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Allergen Immunotherapy, Allergy Testing and Drug Withdrawal Times

By SASH Vets

Allergen Immunotherapy (desensitising or allergy vaccine) is often recommended by SASH Dermatologists for treatment of Atopic Dermatitis, as the only option that can reduce the need for life-long medications.

Atopic dermatitis is a complex inherited allergy, involving sensitivity to airborne allergens (pollens, mould spores, insect particles, dust mites, storage mites) together with skin barrier defects (“leaky” skin that allergens can penetrate, and is more prone to dryness and infections).

Avoidance of allergens is largely impossible: the allergens are very light and widely distributed in the air, irrespective of the plants in pet owners’ gardens and the thoroughness of household cleaning. Repair of the skin barrier is also not possible, but a skin care plan can help. Itch is very common, and it is important to reduce associated skin trauma (e.g. scratching, biting, licking) and improve patient comfort. Ultimately, we often need to use multiple concurrent treatments to achieve this, and the allergy vaccine helps to reduce the ongoing need for all medications.

The vaccine is made specifically for each patient based on allergy testing results; an intradermal (skin) test is most reliable, but we sometimes also use a specific blood allergy test (Allercept) to give more information. The protocol involves giving injections twice weekly for 8 weeks (the build-up phase of slowly increasing doses) then transitioning into a maintenance phase (typically a full dose of 1 mL every 3 weeks). These injections are often given by owners at home, although some prefer to have this done by their local veterinarian.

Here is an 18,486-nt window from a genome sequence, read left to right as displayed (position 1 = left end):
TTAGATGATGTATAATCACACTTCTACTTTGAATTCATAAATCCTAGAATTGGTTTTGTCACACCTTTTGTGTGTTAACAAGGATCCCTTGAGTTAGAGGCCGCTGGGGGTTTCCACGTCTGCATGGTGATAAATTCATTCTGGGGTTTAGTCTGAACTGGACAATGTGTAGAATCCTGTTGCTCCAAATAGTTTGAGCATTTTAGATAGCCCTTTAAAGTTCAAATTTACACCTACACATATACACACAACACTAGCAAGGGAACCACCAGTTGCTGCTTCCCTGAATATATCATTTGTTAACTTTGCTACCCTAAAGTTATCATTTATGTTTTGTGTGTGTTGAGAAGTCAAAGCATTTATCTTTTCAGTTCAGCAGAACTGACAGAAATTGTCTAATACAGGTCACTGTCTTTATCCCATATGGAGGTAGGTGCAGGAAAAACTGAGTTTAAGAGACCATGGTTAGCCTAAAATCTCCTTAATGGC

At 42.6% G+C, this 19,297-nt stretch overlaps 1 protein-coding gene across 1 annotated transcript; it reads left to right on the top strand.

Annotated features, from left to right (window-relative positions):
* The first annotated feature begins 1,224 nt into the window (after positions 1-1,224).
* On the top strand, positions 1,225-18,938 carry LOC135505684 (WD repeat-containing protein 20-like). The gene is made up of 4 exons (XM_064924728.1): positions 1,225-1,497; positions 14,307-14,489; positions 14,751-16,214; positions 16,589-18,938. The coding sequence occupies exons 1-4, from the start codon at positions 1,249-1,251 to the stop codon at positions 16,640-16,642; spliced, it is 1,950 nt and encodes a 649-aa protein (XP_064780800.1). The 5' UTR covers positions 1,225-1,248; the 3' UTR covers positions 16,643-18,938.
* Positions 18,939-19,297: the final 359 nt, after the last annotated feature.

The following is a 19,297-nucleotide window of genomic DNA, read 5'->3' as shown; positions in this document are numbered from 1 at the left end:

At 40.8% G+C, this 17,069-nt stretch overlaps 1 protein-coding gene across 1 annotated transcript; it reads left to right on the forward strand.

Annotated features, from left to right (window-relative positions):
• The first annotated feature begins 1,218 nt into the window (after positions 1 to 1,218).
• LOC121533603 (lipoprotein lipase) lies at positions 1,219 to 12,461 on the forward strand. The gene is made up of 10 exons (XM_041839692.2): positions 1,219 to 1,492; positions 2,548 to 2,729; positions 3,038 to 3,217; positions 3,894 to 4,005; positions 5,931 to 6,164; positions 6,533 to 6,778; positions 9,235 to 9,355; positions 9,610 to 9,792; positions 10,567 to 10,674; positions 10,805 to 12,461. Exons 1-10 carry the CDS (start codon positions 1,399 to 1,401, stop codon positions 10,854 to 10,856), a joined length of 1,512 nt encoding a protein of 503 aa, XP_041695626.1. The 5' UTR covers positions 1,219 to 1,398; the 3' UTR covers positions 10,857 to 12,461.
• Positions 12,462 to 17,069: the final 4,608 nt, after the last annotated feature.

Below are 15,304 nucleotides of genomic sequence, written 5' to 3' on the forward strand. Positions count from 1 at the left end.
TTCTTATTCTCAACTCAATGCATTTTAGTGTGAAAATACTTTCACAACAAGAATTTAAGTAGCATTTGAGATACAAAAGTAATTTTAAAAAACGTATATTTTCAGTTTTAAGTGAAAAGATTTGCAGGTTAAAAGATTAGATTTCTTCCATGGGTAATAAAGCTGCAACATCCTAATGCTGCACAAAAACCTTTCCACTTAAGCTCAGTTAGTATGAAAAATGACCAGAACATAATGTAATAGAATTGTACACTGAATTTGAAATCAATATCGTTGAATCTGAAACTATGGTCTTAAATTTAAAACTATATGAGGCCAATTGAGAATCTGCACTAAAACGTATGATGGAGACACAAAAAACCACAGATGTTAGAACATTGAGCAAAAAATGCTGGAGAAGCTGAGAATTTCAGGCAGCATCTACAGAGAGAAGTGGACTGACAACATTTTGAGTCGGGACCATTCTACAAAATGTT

Allergen immunotherapy takes 6-12 months to help, with approximately 70-80% of dogs and cats improving, 60% with good to excellent response.  The vaccine may need to be continued for life to provide continued benefit, but some patients can be weaned off slowly after 2 years and maintain a good response.

Intradermal allergen testing involves placing an intravenous catheter and giving a light sedative (so pets lie very still while the tiny injections are given accurately), then clipping an area of fur on the side of the chest and injecting the allergens together with negative and positive controls (66 allergens; 74 injections in total).

It is important to withdraw some medications prior to testing:

MEDICATIONWITHDRAWAL
Cortisone – short acting (prednisolone tablets, dexamethasone injections)6 weeks optimal (minimum 4 weeks)
Cortisone – long acting (e.g. Depo-medrol injections)12 weeks optimal
Cortisone – topical medications (e.g. eye, ear or skin drops/creams containing cortisone)1 week
Antihistamines (e.g. Zyrtec, Telfast, Polaramine, Iramine)1 week
Sedatives (some) e.g. ACP48 hours
Bathing48 hours
Antimicrobials (e.g. antibiotics, antifungals)Can be continued up to testing
Some allergy/itch treatments (e.g. Apoquel, Cyclosporin, Cytopoint injections)Can be continued up to testing

The Allergen Immunotherapy (Allergy Vaccine) Service is managed by the dermatology nurses. After the allergy testing, the dermatologist will organise a costing for the initial 6-months supply of vaccine based on the pet’s test results. A repeat supply will be required after 6-months. The allergens gradually lose strength over time. This occurs more slowly when refrigerated, so we advise that all allergy vaccines are kept refrigerated (although a few days out of the fridge at room temperature will have no to minimal effect).

Vaccines can be picked up directly from SASH (with the injection technique and protocol explained by one of the dermatology nurses) OR can be sent by courier or express post to the pet’s regular veterinarian. To minimise time out of the fridge, we only send vaccines to veterinary practices and do not send to private addresses where they are frequently held in post offices or collection depots awaiting owner collection.

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